Kiribati's Phoenix Islands Protected Area earns global spotlight as largest World Heritage site on Earth


Kiribati’s Phoenix Islands Protected Area earns global spotlight as largest World Heritage site on Earth

Brasilia, Brazil – A pristine island chain and marine wilderness in the tiny Central Pacific nation of Kiribati has received international recognition as one of the most unique and environmentally significant places on Earth by the United Nations Educational, Scientific, and Cultural Organization (UNESCO), and has ushered in a new era of large-scale ocean protection.

That is according to Conservation International (CI) and the New England Aquarium, who partnered with the Republic of Kiribati in creating the Phoenix Islands Protected Area (PIPA), which recently earned inscription by UNESCO as one of five new, natural World Heritage sites for its "pristine nature and importance as a migration route and reservoir".

"This is the direct result of a phenomenal commitment by a tiny country, and deft diplomatic skill in building alliances to make it a reality. Kiribati deserves major recognition and support from the rest of the world," said Dr. Russ Mittermeier, CI's President who attended the World Heritage meeting in Brazil, and was among those advocating for World Heritage status.

Bud Ris, President and CEO of the New England Aquarium added, "The UNESCO designation of the Phoenix Islands as a World Heritage site only confirms the experience of all those that have visited there, which is that its coral reef ecosystems are among the most pristine and awe-inspiring on the planet."

Delegates representing the Phoenix Islands Protected Area received notice of the prestigious designation from the World Heritage Committee on Sunday in Brasilia, Brazil, during its 34th session. The affirmative decision makes PIPA the largest and deepest World Heritage site in the world, covering an ocean territory more than 408,000 km2 (nearly 250,000 mi2, or roughly the size of California) and 6000 meters deep.

Kiribati President Anote Tong, celebrated the listing, and explained why his country pursued World Heritage status. "For millennia, we have been an ocean people, depending on its many gifts and resources for our survival, but we believe its treasures are to be protected and shared for the long-term benefit of people everywhere. In this regard the Phoenix Islands Protected Area is our gift to humanity."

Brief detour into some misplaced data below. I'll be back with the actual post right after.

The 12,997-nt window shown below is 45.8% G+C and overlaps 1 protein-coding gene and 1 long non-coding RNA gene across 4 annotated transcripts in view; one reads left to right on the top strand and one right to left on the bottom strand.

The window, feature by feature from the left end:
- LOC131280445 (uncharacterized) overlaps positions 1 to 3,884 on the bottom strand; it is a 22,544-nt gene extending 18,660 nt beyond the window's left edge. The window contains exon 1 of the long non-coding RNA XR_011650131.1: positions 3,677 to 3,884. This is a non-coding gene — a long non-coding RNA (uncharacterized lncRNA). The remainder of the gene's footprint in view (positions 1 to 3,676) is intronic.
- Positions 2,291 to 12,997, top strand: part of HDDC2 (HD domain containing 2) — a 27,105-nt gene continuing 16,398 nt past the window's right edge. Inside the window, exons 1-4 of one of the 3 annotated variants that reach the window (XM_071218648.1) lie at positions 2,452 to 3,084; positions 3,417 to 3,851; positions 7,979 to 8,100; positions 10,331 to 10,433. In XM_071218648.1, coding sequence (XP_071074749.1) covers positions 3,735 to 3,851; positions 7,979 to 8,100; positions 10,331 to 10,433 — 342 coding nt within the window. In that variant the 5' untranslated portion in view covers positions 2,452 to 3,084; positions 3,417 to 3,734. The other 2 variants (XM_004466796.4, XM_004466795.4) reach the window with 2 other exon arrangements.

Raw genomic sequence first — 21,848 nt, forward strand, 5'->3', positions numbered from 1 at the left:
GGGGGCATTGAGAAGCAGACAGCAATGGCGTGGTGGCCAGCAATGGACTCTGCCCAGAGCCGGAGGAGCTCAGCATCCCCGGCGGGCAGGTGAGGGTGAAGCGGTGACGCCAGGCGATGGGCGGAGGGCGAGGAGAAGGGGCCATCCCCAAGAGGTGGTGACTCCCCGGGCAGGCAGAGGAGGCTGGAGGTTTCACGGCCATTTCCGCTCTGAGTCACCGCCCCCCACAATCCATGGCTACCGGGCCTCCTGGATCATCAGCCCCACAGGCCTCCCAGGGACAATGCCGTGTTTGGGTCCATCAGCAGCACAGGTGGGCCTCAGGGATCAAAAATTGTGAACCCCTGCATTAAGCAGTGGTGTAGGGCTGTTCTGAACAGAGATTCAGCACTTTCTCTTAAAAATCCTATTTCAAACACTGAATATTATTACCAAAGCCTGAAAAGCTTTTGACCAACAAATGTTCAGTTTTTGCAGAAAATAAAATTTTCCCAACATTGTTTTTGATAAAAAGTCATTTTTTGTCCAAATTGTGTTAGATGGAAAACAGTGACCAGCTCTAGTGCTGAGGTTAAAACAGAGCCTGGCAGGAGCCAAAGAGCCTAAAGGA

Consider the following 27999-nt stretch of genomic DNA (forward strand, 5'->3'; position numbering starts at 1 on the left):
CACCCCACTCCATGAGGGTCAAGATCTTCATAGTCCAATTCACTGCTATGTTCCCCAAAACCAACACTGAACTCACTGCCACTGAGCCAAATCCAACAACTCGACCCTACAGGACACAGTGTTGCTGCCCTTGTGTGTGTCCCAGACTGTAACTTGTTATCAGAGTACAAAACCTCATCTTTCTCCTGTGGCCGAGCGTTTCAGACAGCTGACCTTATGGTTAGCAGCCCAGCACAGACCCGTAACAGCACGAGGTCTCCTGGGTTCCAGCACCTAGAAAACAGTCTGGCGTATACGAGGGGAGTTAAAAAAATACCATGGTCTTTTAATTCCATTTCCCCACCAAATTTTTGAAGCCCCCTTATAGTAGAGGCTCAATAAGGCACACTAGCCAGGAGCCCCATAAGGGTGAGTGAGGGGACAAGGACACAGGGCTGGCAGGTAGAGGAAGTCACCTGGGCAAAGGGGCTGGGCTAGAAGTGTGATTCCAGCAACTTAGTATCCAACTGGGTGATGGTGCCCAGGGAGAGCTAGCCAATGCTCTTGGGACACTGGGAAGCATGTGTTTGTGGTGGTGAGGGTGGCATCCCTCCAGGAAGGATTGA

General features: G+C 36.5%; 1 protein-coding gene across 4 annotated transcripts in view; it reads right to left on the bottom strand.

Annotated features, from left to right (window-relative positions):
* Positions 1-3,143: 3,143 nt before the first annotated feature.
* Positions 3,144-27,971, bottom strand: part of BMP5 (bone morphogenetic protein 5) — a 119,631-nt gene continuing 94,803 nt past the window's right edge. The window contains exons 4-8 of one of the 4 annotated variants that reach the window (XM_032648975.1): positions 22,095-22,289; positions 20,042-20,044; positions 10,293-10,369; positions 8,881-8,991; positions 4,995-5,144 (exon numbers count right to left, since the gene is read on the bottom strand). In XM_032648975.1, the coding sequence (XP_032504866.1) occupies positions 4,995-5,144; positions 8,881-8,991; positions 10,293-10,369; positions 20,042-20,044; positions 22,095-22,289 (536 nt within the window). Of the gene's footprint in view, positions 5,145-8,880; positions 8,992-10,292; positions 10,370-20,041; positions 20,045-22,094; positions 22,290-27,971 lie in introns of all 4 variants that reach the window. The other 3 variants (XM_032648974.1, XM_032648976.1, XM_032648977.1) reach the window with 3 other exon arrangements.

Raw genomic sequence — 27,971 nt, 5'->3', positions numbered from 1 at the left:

Located about half way between Australia and Hawaii and just south of the equator, the nearly uninhabited Phoenix Islands form an archipelago several hundred miles long. They are part of the Republic of Kiribati, which comprises three low-lying island groups (the Gilbert, Phoenix, and Line Islands) which together cover a land area of only 811 km2 spread over 33 islands, but an ocean territory of over 3.5 million km2, making it the largest atoll nation in the world.

Within the Phoenix Islands Protected Area lie eight of these atolls, two submerged reef systems, approximately 14 submerged seamounts (underwater mountains) as well as deep-sea and open-ocean environments which have been described as among the most isolated and free from human impact left on the planet, resembling what the ocean might have looked like a thousand years ago. The area is teeming with healthy and endemic marine life, which includes more than 200 types of coral, 500 unique fish species, 18 marine mammals and 44 bird species, identified so far. Among them are numerous species of apex predators such as sharks, tens of thousands of nesting seabirds, and threatened species in record numbers, like the Napoleon wrasse.

Developed after several years of joint scientific research and collaboration by the Republic of Kiribati in partnership with the New England Aquarium and CI, the Phoenix Islands Protected Area receives funding and technical assistance from the Global Conservation Fund (GCF) at CI, the Critical Ecosystem Partnership Fund (CEPF), and other donors. It stands as the largest marine protected area in the entire Pacific Ocean and the second largest in the world.

"Kiribati has led the way and created the momentum globally for the creation of several more large marine protected areas," Ris added. "The whole world owes them our thanks for their vision and commitment."